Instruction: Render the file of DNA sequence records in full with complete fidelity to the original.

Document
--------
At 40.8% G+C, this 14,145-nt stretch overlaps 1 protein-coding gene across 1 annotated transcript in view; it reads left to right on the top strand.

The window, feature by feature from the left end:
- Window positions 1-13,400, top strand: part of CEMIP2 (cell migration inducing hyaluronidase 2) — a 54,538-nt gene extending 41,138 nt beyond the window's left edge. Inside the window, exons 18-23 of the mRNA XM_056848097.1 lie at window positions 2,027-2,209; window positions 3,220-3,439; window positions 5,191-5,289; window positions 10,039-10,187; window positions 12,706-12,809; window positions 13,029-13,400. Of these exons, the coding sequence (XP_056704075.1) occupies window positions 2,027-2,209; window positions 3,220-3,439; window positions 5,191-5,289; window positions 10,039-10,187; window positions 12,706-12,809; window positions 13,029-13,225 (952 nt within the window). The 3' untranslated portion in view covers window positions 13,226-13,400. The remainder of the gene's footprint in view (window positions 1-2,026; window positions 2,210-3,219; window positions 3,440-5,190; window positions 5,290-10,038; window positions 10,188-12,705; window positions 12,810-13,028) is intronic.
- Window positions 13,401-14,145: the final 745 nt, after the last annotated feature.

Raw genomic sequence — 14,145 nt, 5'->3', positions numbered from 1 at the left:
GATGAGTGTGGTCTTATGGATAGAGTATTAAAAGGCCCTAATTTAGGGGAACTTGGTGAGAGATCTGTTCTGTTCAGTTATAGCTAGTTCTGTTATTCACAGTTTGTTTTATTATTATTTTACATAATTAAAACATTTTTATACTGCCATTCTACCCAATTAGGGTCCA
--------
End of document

At 40.8% G+C, this 14,145-nt stretch overlaps 1 protein-coding gene across 1 annotated transcript in view; it reads left to right on the top strand.

The window, feature by feature from the left end:
- Window positions 1-13,400, top strand: part of CEMIP2 (cell migration inducing hyaluronidase 2) — a 54,538-nt gene extending 41,138 nt beyond the window's left edge. Inside the window, exons 18-23 of the mRNA XM_056848097.1 lie at window positions 2,027-2,209; window positions 3,220-3,439; window positions 5,191-5,289; window positions 10,039-10,187; window positions 12,706-12,809; window positions 13,029-13,400. Of these exons, the coding sequence (XP_056704075.1) occupies window positions 2,027-2,209; window positions 3,220-3,439; window positions 5,191-5,289; window positions 10,039-10,187; window positions 12,706-12,809; window positions 13,029-13,225 (952 nt within the window). The 3' untranslated portion in view covers window positions 13,226-13,400. The remainder of the gene's footprint in view (window positions 1-2,026; window positions 2,210-3,219; window positions 3,440-5,190; window positions 5,290-10,038; window positions 10,188-12,705; window positions 12,810-13,028) is intronic.
- Window positions 13,401-14,145: the final 745 nt, after the last annotated feature.

Raw genomic sequence — 14,145 nt, 5'->3', positions numbered from 1 at the left:
GATGAGTGTGGTCTTATGGATAGAGTATTAAAAGGCCCTAATTTAGGGGAACTTGGTGAGAGATCTGTTCTGTTCAGTTATAGCTAGTTCTGTTATTCACAGTTTGTTTTATTATTATTTTACATAATTAAAACATTTTTATACTGCCATTCTACCCAATTAGGGTCCA